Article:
Obviously, the birthday was expected.

The dog did her usual thing. She turned a fifteen minute walk in a 60 minute walk because, well you know, all things must be explored.

The passing was not expected. He was a member of my krewe.

The Krewe of Backsteppers, which is not to be confused with backsliders. Backsteppers are the third line, but we walk before the first and second lines. We are the photographers who document second lines, Indian events and all sorts of Mardi Gras cultural events.

As I wrote to a friend of mine, it’s never good when there is a second line during the week. It almost always means some has died. And, so it did. Randolph “Mookie” Square was so well-known in the Treme community that the mayor issued a proclamation upon notification of his death. May he rest in peace. Or, as we say around here. RIH. Rest in Heaven.

So.

Even though I didn’t know it when I made this picture. The flowers are for Mookie. And, the birthday girl.

I’m pretty sure that there will be a jazz funeral. Usually, for well-known community members it’s a really big deal. When Uncle Lionel Batiste passed (You know his nephew if you watch Late Night with Stephen Colbert), it took a while because there were a lot of very violent rainstorms, but when his second line finally got going it was huge.

So huge that the Louisiana State Troopers closed two exits on the interstate where it passes over Claiborne because people were on the off ramp dancing and photographing. Yes. I was one of them.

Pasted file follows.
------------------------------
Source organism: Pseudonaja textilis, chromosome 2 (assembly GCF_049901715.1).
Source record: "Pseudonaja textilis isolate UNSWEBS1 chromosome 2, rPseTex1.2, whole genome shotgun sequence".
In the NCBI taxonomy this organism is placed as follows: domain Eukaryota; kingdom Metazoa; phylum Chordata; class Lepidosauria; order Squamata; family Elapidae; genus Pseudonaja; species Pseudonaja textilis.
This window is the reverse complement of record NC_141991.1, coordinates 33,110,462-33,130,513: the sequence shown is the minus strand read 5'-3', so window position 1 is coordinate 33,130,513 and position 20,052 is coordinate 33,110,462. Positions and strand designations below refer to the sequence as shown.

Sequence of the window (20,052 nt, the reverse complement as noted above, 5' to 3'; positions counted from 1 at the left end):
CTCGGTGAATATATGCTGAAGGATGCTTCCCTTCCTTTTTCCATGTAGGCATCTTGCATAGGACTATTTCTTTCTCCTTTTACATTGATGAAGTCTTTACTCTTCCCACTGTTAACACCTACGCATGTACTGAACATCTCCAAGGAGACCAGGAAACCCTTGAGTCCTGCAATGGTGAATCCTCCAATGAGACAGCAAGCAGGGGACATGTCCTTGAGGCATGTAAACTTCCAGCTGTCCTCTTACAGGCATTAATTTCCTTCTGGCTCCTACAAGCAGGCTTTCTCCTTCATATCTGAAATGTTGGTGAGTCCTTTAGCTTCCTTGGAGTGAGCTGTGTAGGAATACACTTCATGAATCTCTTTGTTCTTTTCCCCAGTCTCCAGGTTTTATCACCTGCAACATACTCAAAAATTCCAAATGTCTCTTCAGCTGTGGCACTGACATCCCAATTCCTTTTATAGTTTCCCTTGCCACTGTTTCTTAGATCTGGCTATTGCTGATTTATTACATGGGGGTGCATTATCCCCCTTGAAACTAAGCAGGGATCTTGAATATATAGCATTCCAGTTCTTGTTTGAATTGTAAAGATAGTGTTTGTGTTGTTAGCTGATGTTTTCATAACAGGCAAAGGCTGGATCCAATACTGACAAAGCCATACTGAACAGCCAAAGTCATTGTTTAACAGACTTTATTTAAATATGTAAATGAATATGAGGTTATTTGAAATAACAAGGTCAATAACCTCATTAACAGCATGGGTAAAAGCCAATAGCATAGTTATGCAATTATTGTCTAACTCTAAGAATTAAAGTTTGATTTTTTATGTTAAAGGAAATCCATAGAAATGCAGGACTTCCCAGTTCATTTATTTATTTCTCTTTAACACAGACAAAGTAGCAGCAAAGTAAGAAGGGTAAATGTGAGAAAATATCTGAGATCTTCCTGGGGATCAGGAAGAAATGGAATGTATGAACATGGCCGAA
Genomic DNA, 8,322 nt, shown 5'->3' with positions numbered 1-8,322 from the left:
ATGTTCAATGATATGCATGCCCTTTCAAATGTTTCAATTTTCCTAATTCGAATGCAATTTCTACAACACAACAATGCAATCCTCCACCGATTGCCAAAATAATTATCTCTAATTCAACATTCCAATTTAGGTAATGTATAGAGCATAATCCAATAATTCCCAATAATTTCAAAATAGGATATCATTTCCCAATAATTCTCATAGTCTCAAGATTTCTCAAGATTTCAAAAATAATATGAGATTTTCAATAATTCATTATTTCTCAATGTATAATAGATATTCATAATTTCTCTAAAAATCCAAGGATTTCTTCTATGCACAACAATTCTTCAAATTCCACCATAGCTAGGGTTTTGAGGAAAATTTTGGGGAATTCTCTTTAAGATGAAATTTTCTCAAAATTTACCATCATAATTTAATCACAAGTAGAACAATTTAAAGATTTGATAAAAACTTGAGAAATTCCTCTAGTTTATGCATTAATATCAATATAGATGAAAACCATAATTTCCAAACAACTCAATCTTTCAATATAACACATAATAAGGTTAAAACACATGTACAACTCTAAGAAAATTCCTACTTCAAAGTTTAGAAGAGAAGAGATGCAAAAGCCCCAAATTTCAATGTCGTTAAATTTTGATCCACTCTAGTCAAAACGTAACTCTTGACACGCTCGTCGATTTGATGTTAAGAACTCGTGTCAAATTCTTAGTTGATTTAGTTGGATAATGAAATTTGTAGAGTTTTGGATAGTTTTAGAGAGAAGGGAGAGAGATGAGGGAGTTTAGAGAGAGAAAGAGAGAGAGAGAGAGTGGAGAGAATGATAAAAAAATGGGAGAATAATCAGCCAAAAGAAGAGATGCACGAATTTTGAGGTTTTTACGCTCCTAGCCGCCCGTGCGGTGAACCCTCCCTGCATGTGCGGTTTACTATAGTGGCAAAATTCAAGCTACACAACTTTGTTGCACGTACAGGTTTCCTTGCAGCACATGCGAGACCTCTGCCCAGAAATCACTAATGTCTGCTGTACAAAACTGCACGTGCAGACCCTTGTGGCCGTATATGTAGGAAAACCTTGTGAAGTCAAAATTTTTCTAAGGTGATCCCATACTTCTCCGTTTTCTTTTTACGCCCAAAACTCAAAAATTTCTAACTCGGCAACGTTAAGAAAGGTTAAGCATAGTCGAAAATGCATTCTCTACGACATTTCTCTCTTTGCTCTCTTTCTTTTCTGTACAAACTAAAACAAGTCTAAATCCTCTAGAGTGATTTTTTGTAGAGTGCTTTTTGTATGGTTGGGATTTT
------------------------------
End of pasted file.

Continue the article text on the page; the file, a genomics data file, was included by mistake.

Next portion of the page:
I expect about the same thing this time.

I’m not sure I have the energy I had back then. That was a long time gone. But, I’ll do my best. You know why.

Sometimes, in New Orleans, it’s about learning. It’s about learning how to deal with death. Of course we mourn. The first steps in a jazz funeral are a dirge. But, we know that all things must pass. That dying is part of living. So, when the dirge is over the music soars. People dance. In the streets. We send the one who just passed, out in a blaze of glory.

Of course, we’ll miss them. But, we’ll always remember them. And, the good times we passed with them.

For me that means on the parade routes. Mookie had a habit of finding the picture at the last-minute and jumping right in front of you. After a couple of times of “WTH?”, you realized that he was no better or worse than you are. I can’t begin to tell you how many how many times I did that to other photographers. I won’t even apologize for it. It is what it is.

Life on the streets.

Peace, y’all.

Song of Sunday


On a Sunday.

A mood.